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South African Timeline

  • The begining of the Aparteid

    The Apartheid has officaly begun.
  • Apartheid

    Apartheid did not receive any international attention when the laws were first created in 1948.
  • Laws of the Aparthies

    The apartheid was a creation of three hundred and seventeen laws by Dr. D.F. Malan’s nationalist party, which was elected in 1948. The apartheid only proceeded to add structure to the racial segregation and domination that already existed within the nation. Even before 1948,the Nationalist Party feared the influx of Africans into White towns, and therefore restricted the areas in which they could live. The Whites passed various bills in the next four decades, to ensure that the movement of Afric
  • The Prohibition of Mixed Marriages Act

    It constituted the government’s first step in institutionalizing racial differentiation.These acts prohibited sexual intercourse and marriage between Whites and Blacks. All people over the age of sixteen were required to carry identity cards that grouped the people into various racial categories.
  • The Population Registration Act

    It required that all Africans were classified into three categories according to race. These were Black, Colored, or White, and the government made these classifications according to a person’s habits, education, appearance, and manner. Rules were given according to race and had to be followed to prevent dire consequences.
  • The Groups Areas Act

    It restricted the entrance of Blacks into the urban, industrial, and agricultural areas, reserving these areas only for the Whites. Most people who were allowed to be within the reserved areas were workers, housemaids or gardeners, who were given state permission. Spouses and other family members were also restricted from living with those who were granted permission. If Blacks were caught with family members who did not have the permission to be in the area, they were arrested and imprisoned, o
  • Nelson Mandela

    Nelson Mandela became involved with the ANC, African National Congress during the peak of the Second World War.
  • The Abolition of Passes and Coordination of Documents Act

    It required all Africans to carry a pass-book, similar to a passport. The pass-book contained all personal information, such as name, photograph of holder, fingerprints, and also gave a detailed explanation on where a person could be employed, and their performance at work. If Africans did not obey the rules, they were kicked out from the area, and their crime would be reported in their pass-books. The penalty for not carrying the book at all times was also severe, ranging from imprisonment and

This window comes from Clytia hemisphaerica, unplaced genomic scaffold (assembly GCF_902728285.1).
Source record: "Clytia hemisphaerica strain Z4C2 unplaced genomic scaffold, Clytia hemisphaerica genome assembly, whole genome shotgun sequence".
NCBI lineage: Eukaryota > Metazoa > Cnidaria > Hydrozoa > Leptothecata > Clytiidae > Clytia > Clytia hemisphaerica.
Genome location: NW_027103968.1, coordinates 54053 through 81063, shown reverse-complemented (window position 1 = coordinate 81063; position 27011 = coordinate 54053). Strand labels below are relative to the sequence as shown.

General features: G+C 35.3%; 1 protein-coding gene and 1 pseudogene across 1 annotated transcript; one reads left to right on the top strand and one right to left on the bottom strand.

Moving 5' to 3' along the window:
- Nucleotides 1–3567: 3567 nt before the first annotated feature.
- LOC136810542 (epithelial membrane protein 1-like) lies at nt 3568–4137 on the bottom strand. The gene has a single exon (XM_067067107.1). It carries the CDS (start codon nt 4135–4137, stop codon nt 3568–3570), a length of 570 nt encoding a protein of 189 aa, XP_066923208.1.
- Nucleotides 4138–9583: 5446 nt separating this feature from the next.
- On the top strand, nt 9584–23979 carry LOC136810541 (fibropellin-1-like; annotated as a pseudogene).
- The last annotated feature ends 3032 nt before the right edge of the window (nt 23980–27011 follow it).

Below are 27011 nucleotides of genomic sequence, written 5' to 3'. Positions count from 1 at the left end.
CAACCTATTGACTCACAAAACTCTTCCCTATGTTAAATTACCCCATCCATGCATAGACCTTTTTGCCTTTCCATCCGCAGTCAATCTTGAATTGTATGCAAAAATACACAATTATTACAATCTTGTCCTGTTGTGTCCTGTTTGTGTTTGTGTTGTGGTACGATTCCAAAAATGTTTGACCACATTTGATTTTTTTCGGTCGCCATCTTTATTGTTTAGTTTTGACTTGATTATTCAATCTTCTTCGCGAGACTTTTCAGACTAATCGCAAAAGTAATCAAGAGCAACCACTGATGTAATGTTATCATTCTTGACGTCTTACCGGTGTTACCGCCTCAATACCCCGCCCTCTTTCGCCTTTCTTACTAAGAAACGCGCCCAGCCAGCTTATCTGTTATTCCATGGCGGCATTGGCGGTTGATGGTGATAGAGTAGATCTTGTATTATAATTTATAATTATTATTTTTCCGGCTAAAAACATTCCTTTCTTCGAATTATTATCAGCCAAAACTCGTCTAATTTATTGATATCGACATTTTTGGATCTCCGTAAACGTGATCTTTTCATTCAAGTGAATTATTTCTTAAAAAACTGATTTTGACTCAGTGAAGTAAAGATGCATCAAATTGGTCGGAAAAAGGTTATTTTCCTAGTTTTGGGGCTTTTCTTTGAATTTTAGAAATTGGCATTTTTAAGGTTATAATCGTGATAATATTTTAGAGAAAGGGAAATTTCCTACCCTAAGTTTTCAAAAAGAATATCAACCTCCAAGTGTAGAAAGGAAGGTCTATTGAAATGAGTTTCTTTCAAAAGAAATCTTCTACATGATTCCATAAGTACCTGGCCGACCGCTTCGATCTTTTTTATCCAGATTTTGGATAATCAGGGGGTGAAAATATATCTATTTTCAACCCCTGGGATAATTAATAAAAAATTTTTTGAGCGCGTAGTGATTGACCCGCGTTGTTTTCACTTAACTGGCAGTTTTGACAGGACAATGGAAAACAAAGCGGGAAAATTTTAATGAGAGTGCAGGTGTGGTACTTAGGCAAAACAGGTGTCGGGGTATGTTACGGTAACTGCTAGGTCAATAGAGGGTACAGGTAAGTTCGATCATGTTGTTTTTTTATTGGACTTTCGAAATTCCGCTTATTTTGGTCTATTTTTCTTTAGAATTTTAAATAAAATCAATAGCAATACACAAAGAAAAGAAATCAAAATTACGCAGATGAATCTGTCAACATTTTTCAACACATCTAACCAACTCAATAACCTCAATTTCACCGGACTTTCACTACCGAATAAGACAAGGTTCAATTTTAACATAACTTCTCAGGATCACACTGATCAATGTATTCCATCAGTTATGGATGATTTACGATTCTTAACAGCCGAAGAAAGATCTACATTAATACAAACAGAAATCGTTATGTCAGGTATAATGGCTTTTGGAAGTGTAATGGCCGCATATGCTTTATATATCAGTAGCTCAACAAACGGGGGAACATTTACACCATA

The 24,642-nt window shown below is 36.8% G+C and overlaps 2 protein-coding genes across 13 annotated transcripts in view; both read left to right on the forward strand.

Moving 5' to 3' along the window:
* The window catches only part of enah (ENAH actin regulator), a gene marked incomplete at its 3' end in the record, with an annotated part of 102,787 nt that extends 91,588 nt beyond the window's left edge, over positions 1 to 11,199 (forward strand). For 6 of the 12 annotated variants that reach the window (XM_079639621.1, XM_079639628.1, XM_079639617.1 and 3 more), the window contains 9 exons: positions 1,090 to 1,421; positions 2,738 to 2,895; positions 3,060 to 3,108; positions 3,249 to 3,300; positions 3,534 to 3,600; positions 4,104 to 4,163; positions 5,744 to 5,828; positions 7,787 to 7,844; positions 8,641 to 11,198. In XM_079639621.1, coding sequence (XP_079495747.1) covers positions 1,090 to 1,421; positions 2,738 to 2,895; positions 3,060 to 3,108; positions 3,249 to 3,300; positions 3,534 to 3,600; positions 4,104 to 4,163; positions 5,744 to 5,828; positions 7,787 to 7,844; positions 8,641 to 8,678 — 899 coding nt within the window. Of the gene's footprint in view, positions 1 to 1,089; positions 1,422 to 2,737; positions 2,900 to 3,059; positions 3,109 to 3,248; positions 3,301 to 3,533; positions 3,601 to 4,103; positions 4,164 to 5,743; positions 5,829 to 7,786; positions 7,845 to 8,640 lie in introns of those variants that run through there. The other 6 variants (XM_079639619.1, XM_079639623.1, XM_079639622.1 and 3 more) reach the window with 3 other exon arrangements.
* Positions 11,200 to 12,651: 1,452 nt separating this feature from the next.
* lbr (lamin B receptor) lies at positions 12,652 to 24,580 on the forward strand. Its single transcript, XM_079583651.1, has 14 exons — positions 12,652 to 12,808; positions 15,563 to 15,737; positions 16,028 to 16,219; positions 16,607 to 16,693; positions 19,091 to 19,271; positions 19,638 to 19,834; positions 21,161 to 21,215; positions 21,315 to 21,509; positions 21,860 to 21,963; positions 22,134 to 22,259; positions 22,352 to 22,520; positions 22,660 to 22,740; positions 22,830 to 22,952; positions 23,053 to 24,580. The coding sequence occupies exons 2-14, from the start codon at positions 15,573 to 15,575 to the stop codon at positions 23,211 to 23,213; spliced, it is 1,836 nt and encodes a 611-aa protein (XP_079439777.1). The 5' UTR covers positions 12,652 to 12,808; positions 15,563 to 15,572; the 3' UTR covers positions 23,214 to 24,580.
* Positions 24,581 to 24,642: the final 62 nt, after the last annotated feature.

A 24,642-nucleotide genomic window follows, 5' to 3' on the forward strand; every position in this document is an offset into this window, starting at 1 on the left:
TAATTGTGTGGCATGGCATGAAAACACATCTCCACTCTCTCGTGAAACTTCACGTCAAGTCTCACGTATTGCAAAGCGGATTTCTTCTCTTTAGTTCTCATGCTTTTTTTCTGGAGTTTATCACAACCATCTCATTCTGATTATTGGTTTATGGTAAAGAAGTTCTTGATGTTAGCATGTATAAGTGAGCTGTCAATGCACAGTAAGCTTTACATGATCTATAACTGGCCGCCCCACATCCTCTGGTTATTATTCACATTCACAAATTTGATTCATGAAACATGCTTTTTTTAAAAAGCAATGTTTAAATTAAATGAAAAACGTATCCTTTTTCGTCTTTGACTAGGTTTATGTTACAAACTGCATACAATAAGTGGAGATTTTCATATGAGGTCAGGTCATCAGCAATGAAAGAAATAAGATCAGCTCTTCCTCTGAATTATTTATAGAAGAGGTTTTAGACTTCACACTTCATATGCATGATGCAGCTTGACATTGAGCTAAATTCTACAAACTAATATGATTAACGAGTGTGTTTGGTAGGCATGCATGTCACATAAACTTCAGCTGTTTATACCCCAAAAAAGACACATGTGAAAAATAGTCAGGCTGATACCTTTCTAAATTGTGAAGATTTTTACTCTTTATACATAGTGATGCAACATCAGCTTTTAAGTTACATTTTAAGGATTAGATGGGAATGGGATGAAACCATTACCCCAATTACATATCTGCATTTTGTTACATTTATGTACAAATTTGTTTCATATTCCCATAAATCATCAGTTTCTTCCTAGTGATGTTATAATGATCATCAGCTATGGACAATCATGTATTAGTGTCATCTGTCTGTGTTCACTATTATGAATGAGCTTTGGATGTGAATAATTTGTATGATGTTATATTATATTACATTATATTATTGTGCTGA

• Resistance to Apartheid

    One of the first political organizations in Africa opposed to the apartheid was Lubumba Yama Afrika, which believed that the only way to fight the Whites was through African unity. This party began in the 19th century, and spurred on many other parties from that point on. Opposition to the apartheid was also influenced by outside powers, such as Mahatma Gandhi’s theory of non-violence. In 1960, a large group of Africans in Sharpeville revolted by not carrying around their pass-books. This resu
  • Traveling

    Mandela continued to fight for the rights of his people, traveling illegally outside South Africa.
  • International Attention

    The United Nations helped to draw more international attention by imposing an arms embargo in November 1977 and by creating a Security Council sanctions committee in December 1977
  • The outside world

    The rise of the civil rights movement in the United States and the revolt of colonial rule in Asia and Africa drew attention to the situation in South Africa. The United Nations helped to draw more international attention by imposing an arms embargo in November 1977 and by creating a Security Council sanctions committee in December 1977.
  • Education

    Children had seperate schools, one for whites, one for, blacks, one for colored, and one for indians.
  • The End of Apartheid

    Apartheid finally came to an end in 1990 when president F.W. de Klerk announced a formal end to the apartheid.
  • More on Nelson Mandela

    He was released on February 11th, 1990, and was elected as the first democratically chosen president of South Africa on may 10th 1994. In 1993, he received the Nobel Peace prize on behalf of all the South Africans who suffered to bring peace to the land.
  • Nelson Mandela is dead

    Nelson Mandela died at the age of 95.